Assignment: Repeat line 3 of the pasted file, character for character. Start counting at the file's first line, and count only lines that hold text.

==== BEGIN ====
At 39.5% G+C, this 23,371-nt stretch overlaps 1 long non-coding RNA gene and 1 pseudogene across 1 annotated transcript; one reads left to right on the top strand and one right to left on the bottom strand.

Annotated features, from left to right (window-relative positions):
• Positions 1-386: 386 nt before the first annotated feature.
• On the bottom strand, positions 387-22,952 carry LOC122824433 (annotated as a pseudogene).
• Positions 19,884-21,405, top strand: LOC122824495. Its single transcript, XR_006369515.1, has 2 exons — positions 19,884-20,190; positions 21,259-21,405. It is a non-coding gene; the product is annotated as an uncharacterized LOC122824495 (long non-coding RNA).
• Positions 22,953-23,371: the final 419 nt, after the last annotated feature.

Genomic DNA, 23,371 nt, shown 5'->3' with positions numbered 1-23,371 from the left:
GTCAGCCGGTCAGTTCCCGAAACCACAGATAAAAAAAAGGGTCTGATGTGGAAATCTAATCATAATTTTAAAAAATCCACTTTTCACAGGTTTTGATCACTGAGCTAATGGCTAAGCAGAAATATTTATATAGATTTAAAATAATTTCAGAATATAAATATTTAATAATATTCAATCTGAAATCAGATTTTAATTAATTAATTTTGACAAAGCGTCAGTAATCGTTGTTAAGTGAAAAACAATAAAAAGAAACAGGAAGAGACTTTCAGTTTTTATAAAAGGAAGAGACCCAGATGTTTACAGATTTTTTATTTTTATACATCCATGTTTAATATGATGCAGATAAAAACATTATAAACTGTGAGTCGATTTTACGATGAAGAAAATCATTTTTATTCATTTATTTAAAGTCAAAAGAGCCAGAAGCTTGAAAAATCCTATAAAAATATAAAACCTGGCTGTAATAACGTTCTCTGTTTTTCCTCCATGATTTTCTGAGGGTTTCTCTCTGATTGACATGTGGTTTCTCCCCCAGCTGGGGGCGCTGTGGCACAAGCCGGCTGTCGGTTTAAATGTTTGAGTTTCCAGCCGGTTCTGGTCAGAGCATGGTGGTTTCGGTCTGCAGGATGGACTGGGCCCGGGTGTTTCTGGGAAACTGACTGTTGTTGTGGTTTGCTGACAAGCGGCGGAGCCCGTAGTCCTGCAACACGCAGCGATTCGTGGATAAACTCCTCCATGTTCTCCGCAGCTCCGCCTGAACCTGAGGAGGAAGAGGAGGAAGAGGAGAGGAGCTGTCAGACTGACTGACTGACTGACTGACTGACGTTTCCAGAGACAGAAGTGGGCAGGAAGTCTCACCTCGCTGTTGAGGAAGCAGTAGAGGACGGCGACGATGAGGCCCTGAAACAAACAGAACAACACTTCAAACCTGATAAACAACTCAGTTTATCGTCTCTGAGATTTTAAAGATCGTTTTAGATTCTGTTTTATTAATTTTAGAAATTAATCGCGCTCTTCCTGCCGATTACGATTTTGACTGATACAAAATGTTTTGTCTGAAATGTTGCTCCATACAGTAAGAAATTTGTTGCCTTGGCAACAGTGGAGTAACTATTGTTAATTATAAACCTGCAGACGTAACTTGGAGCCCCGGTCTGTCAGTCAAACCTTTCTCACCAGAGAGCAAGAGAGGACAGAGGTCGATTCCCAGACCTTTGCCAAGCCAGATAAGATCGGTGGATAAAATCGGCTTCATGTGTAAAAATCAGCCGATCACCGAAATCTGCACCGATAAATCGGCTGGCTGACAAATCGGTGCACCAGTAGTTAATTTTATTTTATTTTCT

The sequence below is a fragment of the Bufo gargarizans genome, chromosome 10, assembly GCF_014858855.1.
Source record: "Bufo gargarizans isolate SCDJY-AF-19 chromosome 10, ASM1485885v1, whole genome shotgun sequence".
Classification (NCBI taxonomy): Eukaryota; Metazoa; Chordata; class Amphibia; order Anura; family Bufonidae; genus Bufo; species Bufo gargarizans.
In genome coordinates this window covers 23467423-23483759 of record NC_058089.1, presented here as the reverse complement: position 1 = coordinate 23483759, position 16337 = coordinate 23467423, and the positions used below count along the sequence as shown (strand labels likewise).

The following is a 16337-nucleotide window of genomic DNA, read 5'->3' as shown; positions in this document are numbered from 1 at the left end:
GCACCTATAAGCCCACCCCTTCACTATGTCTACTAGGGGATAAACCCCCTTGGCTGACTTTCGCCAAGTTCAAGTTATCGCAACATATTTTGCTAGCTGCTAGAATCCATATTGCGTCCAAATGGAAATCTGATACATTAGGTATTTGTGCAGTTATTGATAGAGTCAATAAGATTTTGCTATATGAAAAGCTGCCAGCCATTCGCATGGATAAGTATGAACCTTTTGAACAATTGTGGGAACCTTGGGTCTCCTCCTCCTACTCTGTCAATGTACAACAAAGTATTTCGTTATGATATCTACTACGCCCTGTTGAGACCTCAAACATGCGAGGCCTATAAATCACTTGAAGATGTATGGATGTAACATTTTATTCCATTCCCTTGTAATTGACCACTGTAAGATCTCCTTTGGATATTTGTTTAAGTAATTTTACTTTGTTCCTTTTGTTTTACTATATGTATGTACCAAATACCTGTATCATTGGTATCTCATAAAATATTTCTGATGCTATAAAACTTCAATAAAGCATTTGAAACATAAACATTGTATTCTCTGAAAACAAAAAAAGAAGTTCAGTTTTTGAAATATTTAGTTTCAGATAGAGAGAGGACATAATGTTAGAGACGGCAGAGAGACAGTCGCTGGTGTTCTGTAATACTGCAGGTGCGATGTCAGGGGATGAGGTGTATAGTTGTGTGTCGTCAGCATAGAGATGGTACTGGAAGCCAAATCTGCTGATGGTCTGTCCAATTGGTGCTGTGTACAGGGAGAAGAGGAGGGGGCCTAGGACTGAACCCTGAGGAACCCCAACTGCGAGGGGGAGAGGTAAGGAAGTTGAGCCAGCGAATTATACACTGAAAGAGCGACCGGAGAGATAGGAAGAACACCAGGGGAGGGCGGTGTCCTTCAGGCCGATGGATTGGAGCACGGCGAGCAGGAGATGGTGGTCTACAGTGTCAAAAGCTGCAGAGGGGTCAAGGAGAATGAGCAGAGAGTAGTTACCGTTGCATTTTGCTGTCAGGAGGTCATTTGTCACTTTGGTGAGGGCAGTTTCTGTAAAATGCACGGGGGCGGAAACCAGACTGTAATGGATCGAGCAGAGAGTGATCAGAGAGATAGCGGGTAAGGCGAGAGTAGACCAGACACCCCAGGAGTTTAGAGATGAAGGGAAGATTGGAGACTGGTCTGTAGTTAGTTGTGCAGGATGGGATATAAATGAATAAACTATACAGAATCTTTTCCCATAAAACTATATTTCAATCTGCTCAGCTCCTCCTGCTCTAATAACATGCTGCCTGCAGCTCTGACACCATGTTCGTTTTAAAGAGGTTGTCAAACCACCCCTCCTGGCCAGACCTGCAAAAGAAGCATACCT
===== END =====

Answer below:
• Positions 1-386: 386 nt before the first annotated feature.